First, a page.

The employment results indicate that minimum wage increases also have the unintended consequence of reducing their probability of being employed. Based on a variety of different specifications and control groups, the adverse employment effects from the minimum wage increases that occurred over the period are all statistically significant and fairly substantial in magnitude. They range from a 2 to 4 percentage point reduction in the probability of being employed, with a 2.8 percentage point reduction being our preferred estimate. Such adverse employment effects also corroborate our previous wage increase estimates since there should be no adverse employment effect if there were no wage increases.
We find statistically significant but quantitatively very small positive wage spillover effects that are confined to groups only slightly above the new minimum wage. The spillover wage effects are so small, however, that the reasonable conclusion is that minimum wage effects are largely confined to the wages of those whose wages are directly affected by the minimum wage increase in that they fall between the old and the new minimum wage.
Clearly, China faces a trade-off that is typical in economics. Minimum wages can raise the wages of low-wage workers in China, but at the expense of reducing their employment probability. There is no such thing as a free lunch for raising minimum wages in China.
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Table 1. Minimum wages across regions in China (2004-2009)
Notes: Minimum wages have been calculated as time-weighted average values based on county level minimum wage data. Values have been accounted for inflation to the price level in 2009 using the urban CPI.
Table 2. Summary statistics of at-risk and not-at-risk employed individuals, 2004‒2009
|Years of schooling||11.24||12.71||-1.47***|
|Married with spouse present||0.85||0.90||-0.04***|
|Work experience (year)||23.84||23.16||0.68***|
|Years of residence||33.69||31.73||1.96***|
|Wages (monthly RMB)||488.51||1781.09||-1292.58***|
|Minimum wage (monthly RMB)||543.50||543.50||–|
|Wage gap (monthly RMB)||54.99||-1237.59||-1292.58***|
|Educational attainment (%)|
|Elementary school or no schooling||4.49||2.54|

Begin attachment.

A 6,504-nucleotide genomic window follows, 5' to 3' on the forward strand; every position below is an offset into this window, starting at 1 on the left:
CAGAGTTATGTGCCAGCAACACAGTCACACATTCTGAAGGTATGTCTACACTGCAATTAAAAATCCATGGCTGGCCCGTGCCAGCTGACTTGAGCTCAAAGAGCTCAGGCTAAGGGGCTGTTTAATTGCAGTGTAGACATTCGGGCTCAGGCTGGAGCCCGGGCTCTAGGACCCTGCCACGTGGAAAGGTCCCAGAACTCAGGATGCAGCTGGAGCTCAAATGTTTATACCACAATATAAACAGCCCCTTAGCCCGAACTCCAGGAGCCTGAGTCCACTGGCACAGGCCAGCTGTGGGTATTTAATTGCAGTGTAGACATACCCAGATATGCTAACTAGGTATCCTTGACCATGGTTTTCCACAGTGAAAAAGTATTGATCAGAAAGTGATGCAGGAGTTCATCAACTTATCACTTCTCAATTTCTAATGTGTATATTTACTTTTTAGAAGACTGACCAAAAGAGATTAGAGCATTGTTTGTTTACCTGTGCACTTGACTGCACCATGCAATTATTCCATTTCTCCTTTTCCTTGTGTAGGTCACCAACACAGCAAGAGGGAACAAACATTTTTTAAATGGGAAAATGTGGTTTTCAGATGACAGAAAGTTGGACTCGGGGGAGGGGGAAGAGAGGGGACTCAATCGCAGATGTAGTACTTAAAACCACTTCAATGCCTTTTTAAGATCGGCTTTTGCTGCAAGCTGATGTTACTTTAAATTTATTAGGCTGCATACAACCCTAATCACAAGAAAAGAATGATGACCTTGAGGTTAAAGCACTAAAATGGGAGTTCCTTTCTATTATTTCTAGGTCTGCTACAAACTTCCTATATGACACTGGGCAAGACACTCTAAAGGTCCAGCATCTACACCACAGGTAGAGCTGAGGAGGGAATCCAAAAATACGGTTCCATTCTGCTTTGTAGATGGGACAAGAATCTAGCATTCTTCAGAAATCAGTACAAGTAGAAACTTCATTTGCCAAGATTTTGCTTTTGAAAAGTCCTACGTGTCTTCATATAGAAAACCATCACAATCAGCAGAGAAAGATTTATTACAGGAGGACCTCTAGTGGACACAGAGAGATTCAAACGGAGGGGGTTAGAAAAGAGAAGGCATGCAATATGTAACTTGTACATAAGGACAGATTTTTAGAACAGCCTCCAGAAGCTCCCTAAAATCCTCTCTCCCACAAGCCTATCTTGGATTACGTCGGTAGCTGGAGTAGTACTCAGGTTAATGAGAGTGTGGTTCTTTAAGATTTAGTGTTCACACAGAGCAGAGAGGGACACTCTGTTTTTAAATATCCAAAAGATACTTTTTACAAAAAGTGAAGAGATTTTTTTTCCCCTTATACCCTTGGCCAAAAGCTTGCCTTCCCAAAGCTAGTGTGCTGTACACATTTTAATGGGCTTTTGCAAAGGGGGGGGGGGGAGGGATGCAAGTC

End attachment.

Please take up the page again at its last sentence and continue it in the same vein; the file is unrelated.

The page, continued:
|Junior high school||34.01||21.96|
|College or above||3.73||13.37|
|Clerical and related staff||21.63||30.61|
|Production, transportation, operators||9.91||15.52|
|Business or service job||39.07||9.77|
|Power production and supply||1.28||3.54|
|Transportation and postal service||4.49||7.33|
|Wholesale and retail sales||19.02||9.66|
|Hotel and restaurant||4.90||2.43|
|Banking and finance||1.35||2.95|
|Leasing and commercial service||1.55||1.53|
|Environment and public facility||1.03||1.33|
|Sports and entertainment||1.15||1.69|
|Percent of individuals with|
|Number of observations||2,879||130,261|
|Note: *** statistically significant at the 1% level. At-risk individuals are workers whose monthly wages in the previous year (t-1) are less than the new minimum (t) but no less than the old minimum in the year t-1., i.e., Wages and minimum wages have been adjusted for inflation (2009 base year) and accounted for the differing living costs among provinces by applying the PPP-adjusted deflator developed by Brandt and Holz (2006). The means of wages and wage gaps are calculated at the individual level, whereas the average of minimum wages is calculated using the new minimum at the county level from the 16 provinces. Standard deviations are in brackets and standard errors are in parentheses. The ratios of the at-risk and not-at-risk workers to total employment are 0.022 and 0.978, respectively.|
Table 4. Wage spillover estimates by wage category, 2004-2009
|Dep. variable: log wage|
|Treatment and control groups||Total obs.||Coefficients
Note: *** statistically significant at the 1% level; ** at the 5% level; * at the 10% level. Cluster-robust standard errors at the county level are in parentheses. Clustering at the individual-level does not alter the significance level of the estimates are hence are not reported here. All regressions have controlled for individual characteristics as well as year fixed-effects, province fixed-effects, and macroeconomic controls for GDP per capita and FDI at the city level. The coefficient estimates are the coefficients for [MW*MWAdj] in equation 2.
Table 5. Marginal Effects of minimum wage changes on employment probability of at-risk individuals, 2004‒2009
|Dep. variable: log wage||At-risk Methodology||Wage Gap Methodology|
|Linear Probability Model||Linear Probability Model|
Note: *** statistically significant at the 1% level; ** at the 5% level; * at the 10% level. Cluster-robust standard errors at the county level are in parentheses. Clustering at the individual-level does not alter the significance level of the estimates are hence not reported here. All Models have controlled for individual characteristic, GDP per capita and FDI at the city level. MinWage+XXX denotes minimum wage (MinWage) plus XXX Chinese dollar (RMB) above the minimum. The increase of the minimum wage ranges from 5 to 260 RMB between 2004 and 2009 and the mean increase is 78 RMB. The employment effect for the at-risk methodology is the estimated coefficient of the at-risk dummy variable (AtRisk) from the linear probability model (equation 5); whereas the employment effect for the wage gap methodology is the estimated coefficient times the mean increase of minimum wages (78 RMB) from equation 6.